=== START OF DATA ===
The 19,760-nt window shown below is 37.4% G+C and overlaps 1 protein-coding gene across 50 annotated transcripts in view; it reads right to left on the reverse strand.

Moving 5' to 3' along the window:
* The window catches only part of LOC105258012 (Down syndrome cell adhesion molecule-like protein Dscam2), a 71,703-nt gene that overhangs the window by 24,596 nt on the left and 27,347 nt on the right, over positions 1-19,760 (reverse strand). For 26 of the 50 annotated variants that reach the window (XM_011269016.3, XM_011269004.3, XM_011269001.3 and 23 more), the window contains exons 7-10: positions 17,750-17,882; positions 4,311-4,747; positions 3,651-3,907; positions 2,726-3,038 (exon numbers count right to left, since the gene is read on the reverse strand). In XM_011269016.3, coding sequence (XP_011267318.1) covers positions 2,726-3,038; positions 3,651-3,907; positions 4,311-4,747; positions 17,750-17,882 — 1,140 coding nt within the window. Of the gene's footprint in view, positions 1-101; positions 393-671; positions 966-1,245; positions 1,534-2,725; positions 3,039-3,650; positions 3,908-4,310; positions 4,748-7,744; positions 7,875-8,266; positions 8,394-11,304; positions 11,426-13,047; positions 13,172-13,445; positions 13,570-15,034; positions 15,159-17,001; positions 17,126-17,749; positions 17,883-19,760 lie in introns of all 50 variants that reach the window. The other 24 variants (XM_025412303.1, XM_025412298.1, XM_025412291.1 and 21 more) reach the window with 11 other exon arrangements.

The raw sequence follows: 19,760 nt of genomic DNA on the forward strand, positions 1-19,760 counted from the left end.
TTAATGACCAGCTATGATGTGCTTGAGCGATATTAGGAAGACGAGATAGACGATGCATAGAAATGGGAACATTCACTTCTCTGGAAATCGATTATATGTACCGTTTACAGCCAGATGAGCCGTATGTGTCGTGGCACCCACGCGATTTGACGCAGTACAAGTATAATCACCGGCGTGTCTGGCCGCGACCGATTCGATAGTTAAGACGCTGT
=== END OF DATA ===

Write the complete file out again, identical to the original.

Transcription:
The 19,760-nt window shown below is 37.4% G+C and overlaps 1 protein-coding gene across 50 annotated transcripts in view; it reads right to left on the reverse strand.

Moving 5' to 3' along the window:
* The window catches only part of LOC105258012 (Down syndrome cell adhesion molecule-like protein Dscam2), a 71,703-nt gene that overhangs the window by 24,596 nt on the left and 27,347 nt on the right, over positions 1-19,760 (reverse strand). For 26 of the 50 annotated variants that reach the window (XM_011269016.3, XM_011269004.3, XM_011269001.3 and 23 more), the window contains exons 7-10: positions 17,750-17,882; positions 4,311-4,747; positions 3,651-3,907; positions 2,726-3,038 (exon numbers count right to left, since the gene is read on the reverse strand). In XM_011269016.3, coding sequence (XP_011267318.1) covers positions 2,726-3,038; positions 3,651-3,907; positions 4,311-4,747; positions 17,750-17,882 — 1,140 coding nt within the window. Of the gene's footprint in view, positions 1-101; positions 393-671; positions 966-1,245; positions 1,534-2,725; positions 3,039-3,650; positions 3,908-4,310; positions 4,748-7,744; positions 7,875-8,266; positions 8,394-11,304; positions 11,426-13,047; positions 13,172-13,445; positions 13,570-15,034; positions 15,159-17,001; positions 17,126-17,749; positions 17,883-19,760 lie in introns of all 50 variants that reach the window. The other 24 variants (XM_025412303.1, XM_025412298.1, XM_025412291.1 and 21 more) reach the window with 11 other exon arrangements.

The raw sequence follows: 19,760 nt of genomic DNA on the forward strand, positions 1-19,760 counted from the left end.
TTAATGACCAGCTATGATGTGCTTGAGCGATATTAGGAAGACGAGATAGACGATGCATAGAAATGGGAACATTCACTTCTCTGGAAATCGATTATATGTACCGTTTACAGCCAGATGAGCCGTATGTGTCGTGGCACCCACGCGATTTGACGCAGTACAAGTATAATCACCGGCGTGTCTGGCCGCGACCGATTCGATAGTTAAGACGCTGT